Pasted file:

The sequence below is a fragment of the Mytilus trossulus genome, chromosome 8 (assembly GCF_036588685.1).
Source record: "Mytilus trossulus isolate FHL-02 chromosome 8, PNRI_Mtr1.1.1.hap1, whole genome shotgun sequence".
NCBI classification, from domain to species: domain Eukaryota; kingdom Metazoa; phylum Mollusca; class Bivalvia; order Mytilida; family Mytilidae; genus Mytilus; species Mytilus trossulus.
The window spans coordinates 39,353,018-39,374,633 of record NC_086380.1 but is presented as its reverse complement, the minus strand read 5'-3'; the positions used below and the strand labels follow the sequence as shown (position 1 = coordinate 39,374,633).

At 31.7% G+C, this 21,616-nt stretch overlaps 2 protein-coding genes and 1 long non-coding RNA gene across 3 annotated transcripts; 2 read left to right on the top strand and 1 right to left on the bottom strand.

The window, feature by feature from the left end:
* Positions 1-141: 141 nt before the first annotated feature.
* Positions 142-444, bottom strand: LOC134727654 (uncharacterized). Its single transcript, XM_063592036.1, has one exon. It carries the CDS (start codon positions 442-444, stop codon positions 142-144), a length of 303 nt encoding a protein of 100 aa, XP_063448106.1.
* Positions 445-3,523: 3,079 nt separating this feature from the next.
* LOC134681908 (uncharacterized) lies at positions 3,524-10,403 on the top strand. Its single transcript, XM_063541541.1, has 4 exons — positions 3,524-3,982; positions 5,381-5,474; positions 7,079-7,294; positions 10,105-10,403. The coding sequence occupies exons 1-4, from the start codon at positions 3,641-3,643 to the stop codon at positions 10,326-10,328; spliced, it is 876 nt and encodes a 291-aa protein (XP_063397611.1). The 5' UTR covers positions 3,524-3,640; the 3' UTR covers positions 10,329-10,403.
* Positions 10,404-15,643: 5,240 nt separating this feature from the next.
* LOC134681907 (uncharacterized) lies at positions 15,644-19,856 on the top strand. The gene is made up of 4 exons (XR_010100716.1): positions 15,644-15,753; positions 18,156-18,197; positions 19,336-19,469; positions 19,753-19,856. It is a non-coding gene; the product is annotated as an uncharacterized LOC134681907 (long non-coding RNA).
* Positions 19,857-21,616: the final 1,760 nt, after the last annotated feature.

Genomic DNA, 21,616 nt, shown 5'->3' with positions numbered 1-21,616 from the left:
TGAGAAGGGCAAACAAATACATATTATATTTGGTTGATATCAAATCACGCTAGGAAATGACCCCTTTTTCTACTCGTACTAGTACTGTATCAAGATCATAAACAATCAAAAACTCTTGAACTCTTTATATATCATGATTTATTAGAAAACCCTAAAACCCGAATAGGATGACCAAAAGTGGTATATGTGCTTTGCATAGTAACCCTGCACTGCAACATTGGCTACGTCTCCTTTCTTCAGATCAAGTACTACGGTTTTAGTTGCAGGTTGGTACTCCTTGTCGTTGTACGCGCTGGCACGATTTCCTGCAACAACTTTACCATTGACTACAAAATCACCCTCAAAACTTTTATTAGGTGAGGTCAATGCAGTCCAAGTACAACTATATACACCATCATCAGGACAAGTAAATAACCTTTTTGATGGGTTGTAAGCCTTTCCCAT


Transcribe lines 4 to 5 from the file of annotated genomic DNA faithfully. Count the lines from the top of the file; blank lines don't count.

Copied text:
The window spans coordinates 39,353,018-39,374,633 of record NC_086380.1 but is presented as its reverse complement, the minus strand read 5'-3'; the positions used below and the strand labels follow the sequence as shown (position 1 = coordinate 39,374,633).

At 31.7% G+C, this 21,616-nt stretch overlaps 2 protein-coding genes and 1 long non-coding RNA gene across 3 annotated transcripts; 2 read left to right on the top strand and 1 right to left on the bottom strand.